- Trail mix: Can be made with any combination of seeds, dried fruit, nuts, pretzels and even a small amount of chopped chocolate or cacao nibs for a sweet hit;

- Granola: A favourite for breakfast, after school snack or even a late supper. (...);

- Yoghurt pots: Whether it's a tub of yoghurt enjoyed on its own or topped with fresh berries, seeds or coconut flakes, this is an excellent snack that provides a source of high quality dairy protein to help muscle growth:

- Muesli bars: If buying from the supermarket, compare brands and choose those that are lowest in sugar. (...):

 Walk the talk

Adolescents’ brains are like sponges, and whilst they may communicate with grunts and one word answers, they observe and take in everything! Research has shown that parents own diets and eating behaviours have a significant influence on their child's eating habits. This is by the far the greatest impact you can have to help your teen develop healthy eating habits4 5. Practise what you preach by modelling behaviours that you would like your teen to adopt. Here are some strategies to guide you in this process.

- Dinner discourse: Life with teens is busy, so when you do get an opportunity for a family meal, enjoy it! Easy family conversations can alleviate pressure to eat specific foods, and you never know, they may even try something new.

- Mind your language: Avoid labelling foods as good or bad and try not to associate food with body size or appearance. Share your positive thoughts around foods you enjoy and listen to your own hunger cues. Your teen is watching closely and they are likely to follow suit.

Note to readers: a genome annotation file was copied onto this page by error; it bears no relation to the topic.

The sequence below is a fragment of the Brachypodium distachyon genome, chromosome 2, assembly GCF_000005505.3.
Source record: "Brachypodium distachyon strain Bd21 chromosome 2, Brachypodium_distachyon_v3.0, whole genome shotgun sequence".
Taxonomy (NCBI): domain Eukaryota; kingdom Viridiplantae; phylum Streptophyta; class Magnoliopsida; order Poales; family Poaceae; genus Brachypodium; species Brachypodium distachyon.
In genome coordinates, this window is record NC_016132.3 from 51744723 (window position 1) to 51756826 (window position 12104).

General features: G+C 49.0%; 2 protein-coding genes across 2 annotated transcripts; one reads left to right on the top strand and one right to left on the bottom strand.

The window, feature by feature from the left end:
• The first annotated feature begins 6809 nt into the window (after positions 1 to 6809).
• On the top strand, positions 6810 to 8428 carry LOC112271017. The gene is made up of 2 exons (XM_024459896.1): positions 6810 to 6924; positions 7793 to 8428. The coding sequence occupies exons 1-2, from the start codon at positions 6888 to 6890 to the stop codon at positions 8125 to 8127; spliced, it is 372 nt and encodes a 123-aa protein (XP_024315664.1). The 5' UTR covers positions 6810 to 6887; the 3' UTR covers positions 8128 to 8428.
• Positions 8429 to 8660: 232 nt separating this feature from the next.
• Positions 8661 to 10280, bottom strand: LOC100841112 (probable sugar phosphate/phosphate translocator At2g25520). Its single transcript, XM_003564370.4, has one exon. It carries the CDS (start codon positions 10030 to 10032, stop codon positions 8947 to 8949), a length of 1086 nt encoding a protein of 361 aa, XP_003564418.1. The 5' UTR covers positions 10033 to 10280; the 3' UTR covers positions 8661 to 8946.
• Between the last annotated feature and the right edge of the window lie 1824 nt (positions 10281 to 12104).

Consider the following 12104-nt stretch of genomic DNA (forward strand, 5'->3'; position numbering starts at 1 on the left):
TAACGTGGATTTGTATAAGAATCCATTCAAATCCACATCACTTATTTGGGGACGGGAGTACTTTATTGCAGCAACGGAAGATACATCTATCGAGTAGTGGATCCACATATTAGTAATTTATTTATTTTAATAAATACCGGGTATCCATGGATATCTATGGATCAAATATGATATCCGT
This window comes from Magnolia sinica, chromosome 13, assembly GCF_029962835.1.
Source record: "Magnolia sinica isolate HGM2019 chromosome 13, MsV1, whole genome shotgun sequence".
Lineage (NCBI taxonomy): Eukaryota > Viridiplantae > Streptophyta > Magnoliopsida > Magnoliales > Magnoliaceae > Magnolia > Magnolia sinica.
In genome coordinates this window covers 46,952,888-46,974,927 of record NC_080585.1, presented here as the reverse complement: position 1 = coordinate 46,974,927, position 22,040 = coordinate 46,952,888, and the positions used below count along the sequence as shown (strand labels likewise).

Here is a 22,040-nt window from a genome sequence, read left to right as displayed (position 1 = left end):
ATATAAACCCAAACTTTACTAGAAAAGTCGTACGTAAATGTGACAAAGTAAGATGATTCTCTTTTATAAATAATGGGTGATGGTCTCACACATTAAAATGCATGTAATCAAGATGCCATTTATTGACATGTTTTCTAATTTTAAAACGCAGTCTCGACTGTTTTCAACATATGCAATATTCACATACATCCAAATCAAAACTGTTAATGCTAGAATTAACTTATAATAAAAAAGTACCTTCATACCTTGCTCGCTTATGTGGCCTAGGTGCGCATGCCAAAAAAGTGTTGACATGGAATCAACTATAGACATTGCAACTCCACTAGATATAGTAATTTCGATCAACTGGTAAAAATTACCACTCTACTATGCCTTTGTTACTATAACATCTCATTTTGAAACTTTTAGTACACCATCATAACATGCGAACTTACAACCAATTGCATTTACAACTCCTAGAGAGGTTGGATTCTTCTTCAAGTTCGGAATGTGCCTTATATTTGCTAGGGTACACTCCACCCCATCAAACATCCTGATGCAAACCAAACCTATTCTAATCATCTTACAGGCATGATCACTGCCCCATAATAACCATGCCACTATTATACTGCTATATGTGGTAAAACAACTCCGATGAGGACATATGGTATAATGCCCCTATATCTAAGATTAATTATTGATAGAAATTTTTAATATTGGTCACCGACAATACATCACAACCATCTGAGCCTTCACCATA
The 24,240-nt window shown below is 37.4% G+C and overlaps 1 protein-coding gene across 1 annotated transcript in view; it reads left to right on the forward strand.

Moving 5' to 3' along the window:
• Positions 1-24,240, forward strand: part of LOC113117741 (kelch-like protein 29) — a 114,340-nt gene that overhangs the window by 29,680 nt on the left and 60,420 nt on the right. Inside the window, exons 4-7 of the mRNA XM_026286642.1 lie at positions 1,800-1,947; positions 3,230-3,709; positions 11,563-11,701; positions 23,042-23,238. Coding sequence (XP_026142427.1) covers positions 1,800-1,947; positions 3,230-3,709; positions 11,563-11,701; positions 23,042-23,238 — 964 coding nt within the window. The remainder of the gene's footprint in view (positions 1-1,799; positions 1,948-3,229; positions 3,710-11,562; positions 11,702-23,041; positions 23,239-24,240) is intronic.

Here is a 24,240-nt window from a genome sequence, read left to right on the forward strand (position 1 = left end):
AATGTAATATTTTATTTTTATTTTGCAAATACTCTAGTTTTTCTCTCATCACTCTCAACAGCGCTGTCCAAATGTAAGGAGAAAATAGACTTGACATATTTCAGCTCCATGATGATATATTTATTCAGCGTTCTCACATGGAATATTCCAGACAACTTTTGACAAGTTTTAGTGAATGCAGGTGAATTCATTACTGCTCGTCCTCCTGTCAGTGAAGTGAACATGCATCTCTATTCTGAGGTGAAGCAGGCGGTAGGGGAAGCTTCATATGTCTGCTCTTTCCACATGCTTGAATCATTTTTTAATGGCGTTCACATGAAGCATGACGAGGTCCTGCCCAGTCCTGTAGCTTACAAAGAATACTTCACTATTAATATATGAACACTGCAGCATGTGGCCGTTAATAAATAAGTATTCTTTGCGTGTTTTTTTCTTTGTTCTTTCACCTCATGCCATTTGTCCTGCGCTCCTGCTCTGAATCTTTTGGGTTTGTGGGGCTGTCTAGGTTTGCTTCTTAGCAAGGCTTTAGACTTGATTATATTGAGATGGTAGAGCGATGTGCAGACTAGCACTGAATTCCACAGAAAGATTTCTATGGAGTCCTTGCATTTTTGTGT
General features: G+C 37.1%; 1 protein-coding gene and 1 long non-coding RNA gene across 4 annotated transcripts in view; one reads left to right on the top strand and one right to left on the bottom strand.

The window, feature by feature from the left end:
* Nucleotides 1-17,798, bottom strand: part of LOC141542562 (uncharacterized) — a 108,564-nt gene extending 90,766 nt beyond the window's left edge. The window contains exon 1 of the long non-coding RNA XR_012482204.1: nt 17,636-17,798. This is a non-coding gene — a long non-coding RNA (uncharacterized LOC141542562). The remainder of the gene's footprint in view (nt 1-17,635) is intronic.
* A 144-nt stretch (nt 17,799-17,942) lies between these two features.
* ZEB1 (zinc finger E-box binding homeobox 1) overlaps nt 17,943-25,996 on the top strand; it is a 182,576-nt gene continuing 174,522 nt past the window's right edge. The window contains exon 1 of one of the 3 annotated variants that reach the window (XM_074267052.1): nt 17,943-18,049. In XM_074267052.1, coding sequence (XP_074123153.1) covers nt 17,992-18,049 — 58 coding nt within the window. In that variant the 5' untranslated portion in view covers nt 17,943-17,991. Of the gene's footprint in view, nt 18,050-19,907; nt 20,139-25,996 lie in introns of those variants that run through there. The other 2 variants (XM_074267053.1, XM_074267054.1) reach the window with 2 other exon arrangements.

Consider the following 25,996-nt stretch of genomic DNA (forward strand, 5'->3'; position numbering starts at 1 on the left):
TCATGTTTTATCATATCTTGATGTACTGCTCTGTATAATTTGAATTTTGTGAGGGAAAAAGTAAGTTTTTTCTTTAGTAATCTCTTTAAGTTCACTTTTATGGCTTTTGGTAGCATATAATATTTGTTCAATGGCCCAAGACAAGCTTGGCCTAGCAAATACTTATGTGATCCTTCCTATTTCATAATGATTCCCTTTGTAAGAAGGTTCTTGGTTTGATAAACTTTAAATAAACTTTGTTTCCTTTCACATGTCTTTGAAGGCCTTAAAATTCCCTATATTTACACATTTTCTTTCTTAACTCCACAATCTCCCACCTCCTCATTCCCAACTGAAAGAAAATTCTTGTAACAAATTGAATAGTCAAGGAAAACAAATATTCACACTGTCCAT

- Respect their choices: Adolescence is a time where they naturally pull away from parents and exert more control over the food they do or don't eat. If your teen is eating well 80% of the time they are doing great! When you observe them making poor food choices, try put it in context of the bigger picture. If you have any concerns about their health or development, speak to your healthcare professional, but if not, try let it go.


1. Peña-Jorquera H, Campos-Núñez V, Sadarangani KP, Ferrari G, Jorquera-Aguilera C, Cristi-Montero C. Breakfast: A Crucial Meal for Adolescents' Cognitive Performance According to Their Nutritional Status. The Cogni-Action Project. Nutrients. 2021 Apr 16;13(4):1320. doi: 10.3390/nu13041320. PMID: 33923639; PMCID: PMC8073030.

2. Adolphus K, Lawton CL, Dye L. The effects of breakfast on behavior and academic performance in children and adolescents. Front Hum Neurosci. 2013 Aug 8;7:425. doi: 10.3389/fnhum.2013.00425. PMID: 23964220; PMCID: PMC3737458.

3. López-Gil JF, Smith L, López-Bueno R, Tárraga-López PJ. Breakfast and psychosocial behavioural problems in young population: The role of status, place, and habits. Front Nutr. 2022 Aug 23;9:871238. doi: 10.3389/fnut.2022.871238. PMID: 36082031; PMCID: PMC9445130.

4. Mahmood L, Flores-Barrantes P, Moreno LA, Manios Y, Gonzalez-Gil EM. The Influence of Parental Dietary Behaviors and Practices on Children's Eating Habits. Nutrients. 2021 Mar 30;13(4):1138. doi: 10.3390/nu13041138. PMID: 33808337; PMCID: PMC8067332.

5. Birch LL, Fisher JO. Development of eating behaviors among children and adolescents. Pediatrics. 1998 Mar;101(3 Pt 2):539-49. PMID: 12224660.